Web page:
63% of Americans live paycheck to paycheck, including half of six-figure earners

63% of Americans live from paycheck to paycheck. This includes almost half of those who make over $100,000 a year.

As prices keep going up faster than wages, families have less room in their monthly budgets.

A recent LendingClub report says that 63% of Americans were living paycheck to paycheck as of September. This is close to the all-time high of 64%, which was reached in March. A year ago, about 57% of adults said they were stressed out.

Anuj Nayar, LendingClub’s financial health officer, said, “Consumers can’t keep up with how fast inflation is rising.”

“For the average American, having a job is no longer enough,” Nayar said. “Wage growth hasn’t been enough, so after paying their monthly bills, more people than ever have little or nothing left over.”

Real wages have steadily gone down because of inflation.

The latest reading of the consumer price index, which measures the average change in prices for consumer goods and services, showed that prices had gone up 8.2% over the past year. This is still near the highest levels since the early 1980s.

The Bureau of Labor Statistics says that real hourly wages fell 0.1% last month and are down 3% from a year ago.

In a separate report from Salary Finance, two-thirds of working adults said their finances are worse than they were a year ago.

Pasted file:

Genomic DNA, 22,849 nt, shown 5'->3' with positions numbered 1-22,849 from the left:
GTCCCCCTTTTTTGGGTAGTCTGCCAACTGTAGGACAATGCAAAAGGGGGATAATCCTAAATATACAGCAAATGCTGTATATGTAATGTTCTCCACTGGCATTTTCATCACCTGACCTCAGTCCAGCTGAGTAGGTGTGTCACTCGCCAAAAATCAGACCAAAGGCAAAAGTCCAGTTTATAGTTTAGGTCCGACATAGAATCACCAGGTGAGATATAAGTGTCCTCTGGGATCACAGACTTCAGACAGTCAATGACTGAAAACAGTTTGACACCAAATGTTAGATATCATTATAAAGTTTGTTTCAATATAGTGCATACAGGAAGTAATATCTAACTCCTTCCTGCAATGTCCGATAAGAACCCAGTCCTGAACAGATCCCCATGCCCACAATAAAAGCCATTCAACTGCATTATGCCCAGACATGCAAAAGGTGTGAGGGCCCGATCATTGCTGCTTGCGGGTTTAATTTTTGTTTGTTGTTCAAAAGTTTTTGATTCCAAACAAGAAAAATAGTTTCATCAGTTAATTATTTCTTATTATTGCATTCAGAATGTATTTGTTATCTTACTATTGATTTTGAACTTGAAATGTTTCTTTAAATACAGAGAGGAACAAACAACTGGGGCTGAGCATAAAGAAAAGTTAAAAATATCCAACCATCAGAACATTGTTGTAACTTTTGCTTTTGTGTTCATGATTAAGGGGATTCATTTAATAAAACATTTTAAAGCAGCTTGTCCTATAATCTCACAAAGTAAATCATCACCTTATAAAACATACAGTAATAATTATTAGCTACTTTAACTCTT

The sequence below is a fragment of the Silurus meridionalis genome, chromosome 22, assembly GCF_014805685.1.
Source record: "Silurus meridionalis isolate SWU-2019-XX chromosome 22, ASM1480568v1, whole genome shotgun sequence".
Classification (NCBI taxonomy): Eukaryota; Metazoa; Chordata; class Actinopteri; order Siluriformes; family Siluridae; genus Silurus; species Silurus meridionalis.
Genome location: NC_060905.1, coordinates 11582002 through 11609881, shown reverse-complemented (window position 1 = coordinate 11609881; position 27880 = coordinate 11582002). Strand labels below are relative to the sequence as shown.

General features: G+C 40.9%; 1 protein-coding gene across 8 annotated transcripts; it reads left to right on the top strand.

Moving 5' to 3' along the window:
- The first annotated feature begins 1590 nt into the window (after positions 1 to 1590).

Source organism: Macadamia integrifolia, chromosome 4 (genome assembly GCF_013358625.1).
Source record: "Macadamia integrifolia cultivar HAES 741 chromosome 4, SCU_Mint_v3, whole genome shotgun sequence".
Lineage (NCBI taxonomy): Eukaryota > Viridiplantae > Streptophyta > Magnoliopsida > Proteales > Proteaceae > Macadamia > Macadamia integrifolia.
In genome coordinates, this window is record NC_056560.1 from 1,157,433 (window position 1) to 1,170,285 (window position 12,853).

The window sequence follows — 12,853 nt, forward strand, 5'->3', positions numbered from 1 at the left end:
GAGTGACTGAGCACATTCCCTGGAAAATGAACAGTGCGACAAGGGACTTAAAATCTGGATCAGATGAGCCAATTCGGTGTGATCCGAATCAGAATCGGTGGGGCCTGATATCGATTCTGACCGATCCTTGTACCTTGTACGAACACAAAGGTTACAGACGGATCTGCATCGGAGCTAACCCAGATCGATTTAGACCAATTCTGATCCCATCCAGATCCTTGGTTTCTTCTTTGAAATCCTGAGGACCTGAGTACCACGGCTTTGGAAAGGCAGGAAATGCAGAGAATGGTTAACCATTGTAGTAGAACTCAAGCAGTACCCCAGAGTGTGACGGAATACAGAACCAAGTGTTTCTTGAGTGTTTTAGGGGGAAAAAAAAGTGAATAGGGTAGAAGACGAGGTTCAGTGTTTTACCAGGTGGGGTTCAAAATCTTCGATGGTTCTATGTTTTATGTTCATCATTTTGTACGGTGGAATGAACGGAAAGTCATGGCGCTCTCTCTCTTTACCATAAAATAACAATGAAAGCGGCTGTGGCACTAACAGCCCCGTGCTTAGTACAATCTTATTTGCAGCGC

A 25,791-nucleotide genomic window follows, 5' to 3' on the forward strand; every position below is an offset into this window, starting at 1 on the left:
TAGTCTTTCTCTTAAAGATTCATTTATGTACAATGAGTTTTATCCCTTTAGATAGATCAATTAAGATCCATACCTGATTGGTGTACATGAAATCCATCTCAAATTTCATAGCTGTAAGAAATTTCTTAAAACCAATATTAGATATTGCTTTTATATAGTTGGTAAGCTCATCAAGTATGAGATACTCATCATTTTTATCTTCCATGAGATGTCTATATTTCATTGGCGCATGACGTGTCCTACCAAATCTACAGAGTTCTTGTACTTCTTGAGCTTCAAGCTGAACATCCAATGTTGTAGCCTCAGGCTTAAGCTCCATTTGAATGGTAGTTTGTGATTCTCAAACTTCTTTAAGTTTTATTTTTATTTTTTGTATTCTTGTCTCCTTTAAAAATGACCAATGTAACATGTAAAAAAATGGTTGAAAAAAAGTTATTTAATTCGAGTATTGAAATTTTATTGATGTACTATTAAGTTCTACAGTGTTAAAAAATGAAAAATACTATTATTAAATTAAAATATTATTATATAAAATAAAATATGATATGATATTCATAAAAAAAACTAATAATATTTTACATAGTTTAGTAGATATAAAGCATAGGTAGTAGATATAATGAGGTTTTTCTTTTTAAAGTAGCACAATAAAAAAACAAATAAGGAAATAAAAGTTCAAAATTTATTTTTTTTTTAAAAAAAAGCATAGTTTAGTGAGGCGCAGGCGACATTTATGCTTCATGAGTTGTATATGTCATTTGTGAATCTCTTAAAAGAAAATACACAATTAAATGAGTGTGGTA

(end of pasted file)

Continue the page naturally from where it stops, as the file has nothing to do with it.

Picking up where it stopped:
LendingClub said that even people with a lot of money are stretched too thin. 49% of those making more than $60,000 said they lived paycheck to paycheck, up from 38% the year before.

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Because of this, a lot of Americans have used their savings or gone into debt.

Financial trouble is going to reach a new high.

Nayar says that if this keeps up, financial stress could reach an all-time high by the end of 2022.

“Inflationary pressures aren’t likely to go away any time soon, so living paycheck to paycheck has become the norm,” he said.

To stop inflation from getting out of hand, the Federal Reserve raised its target federal funds rate by 0.75 percentage points for the third time in a row.

The central bank has said that there will be more rate hikes until there are clear signs that inflation is starting to go down.


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